Tererai Trent Is Paying It Forward
Tererai Trent grew up on a cattle farm in Southern Africa and was married off at the age of 13.
Raised in rural Rhodesia, the former British colony that is now Zimbabwe, Trent had four children by the time she was 18. She dreamed of getting an education, but only boys went to school because they were seen as the breadwinners.
But that’s just the beginning of her story.
She eventually got that education — and earned her doctorate. Today, she runsTererai Trent International, a foundation that provides quality education to children regardless of gender or socioeconomic background.
Trent is a sought-after speaker, and she’ll be taking part in aleadership conferenceat Simmons University next week. She says her main message will be to encourage resilience, especially in young women.
“Resilience in terms of how do we get up every day when we are faced with so many challenges?” she says. “We have racial tensions, we have the pandemic, which has displaced many women out of employment. And how do we keep our heads up?”
By sharing her own story of the many adversities she has faced in her life, Trent says she hopes she can inspire others to keep going.
“I always say I come from this long line of generations of women who had been denied their right to education,” she says. “Also, I grew up under a colonial system of governance that had oppressed my people for many, many decades. Racism, you talk of all the ugliness that we see today. I lived that and the remnants of that, we still see it in many third world countries.”
As a young girl living in poverty, Trent says her responsibility to her community was collecting firewood and water. But all she wanted was an education, even after she was married to an abusive husband.
“And here I was, a mother of four with no education, and I am thinking, what’s going to happen to my life?” she says.
In 1965, Rhodesia gained independence from the British and became the Republic of Zimbabwe. In the years following independence, Trent says women from around the world — Australia, Britain and the U.S. — began visiting Zimbabwe. The women inspired her.
“I wanted the way they walked,” she says. “They had some kind of dignity, the way they would read their papers, the way they would handle their bags. There was that kind of freedom that I wanted.”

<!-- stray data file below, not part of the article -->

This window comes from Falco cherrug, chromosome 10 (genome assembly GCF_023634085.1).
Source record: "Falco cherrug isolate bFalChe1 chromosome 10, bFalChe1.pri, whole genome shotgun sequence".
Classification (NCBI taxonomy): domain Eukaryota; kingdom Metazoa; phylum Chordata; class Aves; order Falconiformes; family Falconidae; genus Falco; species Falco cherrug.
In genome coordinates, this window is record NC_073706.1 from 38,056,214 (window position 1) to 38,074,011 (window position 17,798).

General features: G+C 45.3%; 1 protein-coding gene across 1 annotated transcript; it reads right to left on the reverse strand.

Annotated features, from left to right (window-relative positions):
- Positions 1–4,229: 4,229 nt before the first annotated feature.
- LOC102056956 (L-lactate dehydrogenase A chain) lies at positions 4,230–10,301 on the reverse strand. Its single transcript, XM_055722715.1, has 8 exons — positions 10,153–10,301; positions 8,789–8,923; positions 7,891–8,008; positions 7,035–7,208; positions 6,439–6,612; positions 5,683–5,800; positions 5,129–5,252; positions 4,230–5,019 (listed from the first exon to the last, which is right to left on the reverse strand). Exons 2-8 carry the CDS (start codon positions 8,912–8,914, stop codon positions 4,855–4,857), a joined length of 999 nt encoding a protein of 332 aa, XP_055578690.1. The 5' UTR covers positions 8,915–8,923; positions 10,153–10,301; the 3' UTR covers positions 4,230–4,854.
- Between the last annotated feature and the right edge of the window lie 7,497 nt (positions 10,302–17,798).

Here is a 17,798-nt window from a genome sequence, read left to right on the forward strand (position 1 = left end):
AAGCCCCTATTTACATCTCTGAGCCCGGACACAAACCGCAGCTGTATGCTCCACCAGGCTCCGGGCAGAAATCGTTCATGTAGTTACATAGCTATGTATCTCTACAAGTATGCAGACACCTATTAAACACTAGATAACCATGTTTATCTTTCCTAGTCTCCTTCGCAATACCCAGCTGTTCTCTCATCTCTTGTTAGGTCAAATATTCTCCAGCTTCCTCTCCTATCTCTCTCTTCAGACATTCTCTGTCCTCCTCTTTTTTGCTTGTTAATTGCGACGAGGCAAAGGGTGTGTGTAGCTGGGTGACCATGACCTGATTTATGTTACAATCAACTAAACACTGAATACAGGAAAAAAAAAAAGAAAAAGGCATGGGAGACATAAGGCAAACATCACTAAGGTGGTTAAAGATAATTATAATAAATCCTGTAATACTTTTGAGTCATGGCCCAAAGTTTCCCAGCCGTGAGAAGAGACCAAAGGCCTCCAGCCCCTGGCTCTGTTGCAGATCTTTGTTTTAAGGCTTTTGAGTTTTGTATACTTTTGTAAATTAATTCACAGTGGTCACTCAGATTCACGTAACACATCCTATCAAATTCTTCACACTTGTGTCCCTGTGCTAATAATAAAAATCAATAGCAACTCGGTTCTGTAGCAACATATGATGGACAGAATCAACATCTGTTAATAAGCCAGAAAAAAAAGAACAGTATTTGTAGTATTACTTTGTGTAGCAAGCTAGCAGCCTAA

One day, Trent says an American woman came to her village and asked her a question no one had ever asked her before: “What are your dreams?”
“And I said, ‘I want to go to America. I want to have an education,’ ” she says. “I remember there was silence because the other women I could feel and hear, they were saying, ‘How can you talk of these things?’ ”
But when she told her mother she had met this woman from America who inspired her, Trent says her mother was so happy. Her mother said Trent would be the one to break “this vicious cycle of poverty” that had been passed through each generation of women in her family.
“I am reminded of being born into this relay race that I always talk about. The race where I ran holding a baton, and I call that the baton of early marriage, the baton of illiteracy, the baton of a colonial system that never respected Black women and Black men,” Trent says. “And so I knew in that discussion with my mother that I needed to redefine this baton and never to pass it on to my girls.”
She did just that. Trent went on to get her bachelor’s, master’s and Ph.D. She says many other women helped her along the way, including Oprah Winfrey, who donated $1.5 million to rebuild Trent’s elementary school in Zimbabwe.
That school is thriving today, and Trent now runs 12 more schools in rural Zimbabwe, educating thousands of students.
This article was originally published on WBUR.org.
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